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Cut to the cure: a trim is needed for hair health

There is a lot of conversation surrounding the theory of how to stop shedding and/or breakage of damaged hair. The methods to increase hair health vary as widely as techniques and styles. However, there is one tried and true way to cease breakage and shedding and that is through a trim.

Now, it is true, this is not the answer that most want to hear when looking for a solution to stave off hair loss but for some reason, no matter how many bushes we dance around, we more than likely come to the same final conclusion. Trimming is the answer to stop hair breakage.

Let us revisit the difference between breakage and shedding for just a moment (because there is a difference). In short, shedding is loss of hair from the root, that is usually characterized by long, full strands of hair loss, often accompanied by a hair bulb. This hair bulb comes from directly out of the scalp. Shedding is sometimes in conjunction with delivery/child birth or illnesses or drastic change in diet. Breakage on the other hand can be characterized by long or short strands, these strands often look split and choppy and the strand itself may look “broken” or jagged. Most of the time this problem is due to mechanical processes. For a more in depth explanation of hair breakage versus shedding click here.

To be sure, there are “alternatives” to trimming, unfortunately none are as effective. Some people lean toward deep conditioners as a possible solution hoping to fortify split ends and stave off breakage. Others seek more holistic measures like vitamins, even changing to a better, more healthful diet. This method is always a winner in the end, however, it may not be able to fix the damage that has already been done if the damage is too drastic. And it is usually not a quick fix. Fortunately, it can help to strengthen new hair for the future and increase overall health as well. There are even those that feel that oils and elixirs can “mend” ends and reconstitute a faulty scalp to stop shedding or breakage. While all of these solutions can serve as a partial fix. And other solutions may be a longer term process to bring about healing none of them provide an instantaneous response from hair.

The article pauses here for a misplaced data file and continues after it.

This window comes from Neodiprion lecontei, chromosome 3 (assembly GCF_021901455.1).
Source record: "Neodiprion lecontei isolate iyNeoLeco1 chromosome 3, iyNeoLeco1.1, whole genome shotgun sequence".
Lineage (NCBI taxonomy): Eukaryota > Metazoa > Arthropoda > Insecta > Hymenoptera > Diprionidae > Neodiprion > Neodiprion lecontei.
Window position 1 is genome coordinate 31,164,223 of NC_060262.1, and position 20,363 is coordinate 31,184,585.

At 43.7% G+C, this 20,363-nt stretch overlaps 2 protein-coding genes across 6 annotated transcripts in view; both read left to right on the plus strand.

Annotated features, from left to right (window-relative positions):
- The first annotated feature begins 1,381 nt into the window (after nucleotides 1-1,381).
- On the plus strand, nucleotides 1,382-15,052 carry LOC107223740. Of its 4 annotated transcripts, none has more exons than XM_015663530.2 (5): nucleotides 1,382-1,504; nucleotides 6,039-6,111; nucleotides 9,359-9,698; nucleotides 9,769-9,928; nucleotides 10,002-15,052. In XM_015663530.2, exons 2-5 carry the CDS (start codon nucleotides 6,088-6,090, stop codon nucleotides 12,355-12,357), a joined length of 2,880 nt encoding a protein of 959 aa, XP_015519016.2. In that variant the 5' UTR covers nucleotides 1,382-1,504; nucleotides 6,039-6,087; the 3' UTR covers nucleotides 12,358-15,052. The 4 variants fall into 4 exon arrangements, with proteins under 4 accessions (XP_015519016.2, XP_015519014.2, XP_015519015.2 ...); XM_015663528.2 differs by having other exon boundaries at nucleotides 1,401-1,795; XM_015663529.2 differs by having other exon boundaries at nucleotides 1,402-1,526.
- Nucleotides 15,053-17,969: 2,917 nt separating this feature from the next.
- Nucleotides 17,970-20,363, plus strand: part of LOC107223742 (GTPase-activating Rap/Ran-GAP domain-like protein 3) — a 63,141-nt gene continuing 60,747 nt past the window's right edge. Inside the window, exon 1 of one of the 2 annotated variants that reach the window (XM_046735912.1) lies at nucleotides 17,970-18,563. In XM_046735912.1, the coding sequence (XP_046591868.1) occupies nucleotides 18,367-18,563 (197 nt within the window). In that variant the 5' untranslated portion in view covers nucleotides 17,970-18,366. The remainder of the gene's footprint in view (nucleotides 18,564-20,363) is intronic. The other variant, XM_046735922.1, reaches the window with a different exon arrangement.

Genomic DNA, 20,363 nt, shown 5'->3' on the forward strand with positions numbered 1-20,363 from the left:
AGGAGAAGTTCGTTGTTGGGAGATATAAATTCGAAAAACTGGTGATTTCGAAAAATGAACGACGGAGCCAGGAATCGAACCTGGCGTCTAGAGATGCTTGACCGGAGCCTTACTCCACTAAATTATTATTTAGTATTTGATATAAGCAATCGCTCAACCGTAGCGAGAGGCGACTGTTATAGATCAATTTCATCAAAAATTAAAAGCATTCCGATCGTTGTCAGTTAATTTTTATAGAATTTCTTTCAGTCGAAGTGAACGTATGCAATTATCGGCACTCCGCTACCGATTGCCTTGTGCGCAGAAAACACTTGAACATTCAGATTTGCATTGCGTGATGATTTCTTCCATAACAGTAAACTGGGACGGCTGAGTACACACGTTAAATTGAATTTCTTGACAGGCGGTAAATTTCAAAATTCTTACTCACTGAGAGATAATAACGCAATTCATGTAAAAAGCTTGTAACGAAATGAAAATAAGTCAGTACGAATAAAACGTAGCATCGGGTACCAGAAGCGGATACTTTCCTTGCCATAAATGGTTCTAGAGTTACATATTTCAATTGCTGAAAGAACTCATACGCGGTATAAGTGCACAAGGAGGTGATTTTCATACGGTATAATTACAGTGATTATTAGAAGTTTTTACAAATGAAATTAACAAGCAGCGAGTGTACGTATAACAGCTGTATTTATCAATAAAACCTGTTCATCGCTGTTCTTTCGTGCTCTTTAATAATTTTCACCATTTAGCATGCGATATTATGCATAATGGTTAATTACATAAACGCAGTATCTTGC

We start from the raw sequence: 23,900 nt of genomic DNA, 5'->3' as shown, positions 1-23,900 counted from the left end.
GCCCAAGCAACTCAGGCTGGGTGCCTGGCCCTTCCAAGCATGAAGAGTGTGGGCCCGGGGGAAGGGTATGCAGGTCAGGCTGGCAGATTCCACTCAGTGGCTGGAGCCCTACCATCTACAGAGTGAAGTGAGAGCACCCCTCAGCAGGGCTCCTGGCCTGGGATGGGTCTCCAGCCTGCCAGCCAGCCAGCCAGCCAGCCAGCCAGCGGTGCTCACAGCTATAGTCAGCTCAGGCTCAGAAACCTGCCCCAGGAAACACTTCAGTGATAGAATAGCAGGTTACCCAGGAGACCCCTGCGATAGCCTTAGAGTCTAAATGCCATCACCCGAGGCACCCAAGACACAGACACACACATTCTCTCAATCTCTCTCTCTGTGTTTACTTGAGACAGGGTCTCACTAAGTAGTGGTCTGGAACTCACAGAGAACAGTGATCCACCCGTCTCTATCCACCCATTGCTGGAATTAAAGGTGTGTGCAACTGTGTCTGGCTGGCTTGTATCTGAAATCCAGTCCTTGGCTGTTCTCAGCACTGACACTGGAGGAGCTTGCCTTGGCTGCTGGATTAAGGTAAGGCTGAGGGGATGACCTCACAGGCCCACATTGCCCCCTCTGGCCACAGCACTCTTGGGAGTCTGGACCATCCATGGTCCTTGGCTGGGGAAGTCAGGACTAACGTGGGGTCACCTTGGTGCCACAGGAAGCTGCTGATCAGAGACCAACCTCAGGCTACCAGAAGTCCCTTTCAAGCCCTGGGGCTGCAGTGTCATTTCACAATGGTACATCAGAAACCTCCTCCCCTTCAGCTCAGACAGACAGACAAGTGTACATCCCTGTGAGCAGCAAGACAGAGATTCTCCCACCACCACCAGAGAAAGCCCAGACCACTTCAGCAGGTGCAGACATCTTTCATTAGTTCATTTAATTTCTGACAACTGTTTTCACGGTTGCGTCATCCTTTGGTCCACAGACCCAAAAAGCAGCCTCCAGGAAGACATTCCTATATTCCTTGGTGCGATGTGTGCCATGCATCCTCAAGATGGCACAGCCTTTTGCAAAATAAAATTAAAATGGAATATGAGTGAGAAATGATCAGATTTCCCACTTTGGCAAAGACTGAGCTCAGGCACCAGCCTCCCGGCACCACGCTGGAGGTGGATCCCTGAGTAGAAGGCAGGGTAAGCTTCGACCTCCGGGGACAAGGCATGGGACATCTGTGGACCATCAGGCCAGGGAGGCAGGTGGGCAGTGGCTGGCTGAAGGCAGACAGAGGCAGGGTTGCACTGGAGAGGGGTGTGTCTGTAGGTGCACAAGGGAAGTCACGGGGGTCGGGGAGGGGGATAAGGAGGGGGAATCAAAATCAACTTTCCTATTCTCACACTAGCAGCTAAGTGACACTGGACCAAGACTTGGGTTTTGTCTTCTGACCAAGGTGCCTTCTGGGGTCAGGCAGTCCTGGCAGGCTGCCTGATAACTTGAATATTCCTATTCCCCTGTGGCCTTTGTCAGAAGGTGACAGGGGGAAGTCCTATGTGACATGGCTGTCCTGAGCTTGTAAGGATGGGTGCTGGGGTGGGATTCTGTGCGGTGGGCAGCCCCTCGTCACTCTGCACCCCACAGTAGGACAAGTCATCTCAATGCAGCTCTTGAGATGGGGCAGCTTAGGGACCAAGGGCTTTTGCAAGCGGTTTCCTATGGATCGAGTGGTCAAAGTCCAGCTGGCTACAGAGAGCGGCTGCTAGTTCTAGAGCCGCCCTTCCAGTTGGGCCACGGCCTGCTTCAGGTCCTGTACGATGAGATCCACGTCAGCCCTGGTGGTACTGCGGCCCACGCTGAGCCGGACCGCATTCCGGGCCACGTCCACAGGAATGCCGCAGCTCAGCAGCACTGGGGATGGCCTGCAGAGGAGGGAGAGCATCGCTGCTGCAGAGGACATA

A significant hair cut is almost like magic as strange as that may sound. Once those dead ends come off it is like the hair refortifies and garners new life. It works well for shedding, however, it works best on breakage.

Some may question, do I have to cut “all my hair off”? The answer is a resounding no! This may not comes as comfort to those who do not want to cut their hair at all or for those who “finally” got their hair to the length they had been hoping for. Of course, these people do not want to hear the word “cut” in any way. The truth is though healthy hair is usually hair that stays trimmed regularly. As a matter of fact, hair that is cut often seems to grow faster.This phenomenon is not completely understood. At least part of the answer lies in the fact that keeping blunt, freshly cut ends do not “break” as badly. Trimmed hair sheds less during detangling.

The way to avoid a big cut is to maintain regular small trims. This way there is always fresh new hair that you are working with. However, if you have gotten to the point where the hair in the brush is making you sick to your stomach and you want it to stop immediately, a hair cut is the only way to do that. Only a professional can determine how much hair needs to be cut, but usually there is a point going up the hair shaft where breakage lessens. If you travel up the shaft far enough you may find a healthier zone. Cutting above the damage or breakage may help you get your hair to a healthier state. Keep in mind that although you do not want to cut your hair, hair is like skin, the healthier it is the better it looks. There is nothing pretty about broken off, split up, choppy locks.

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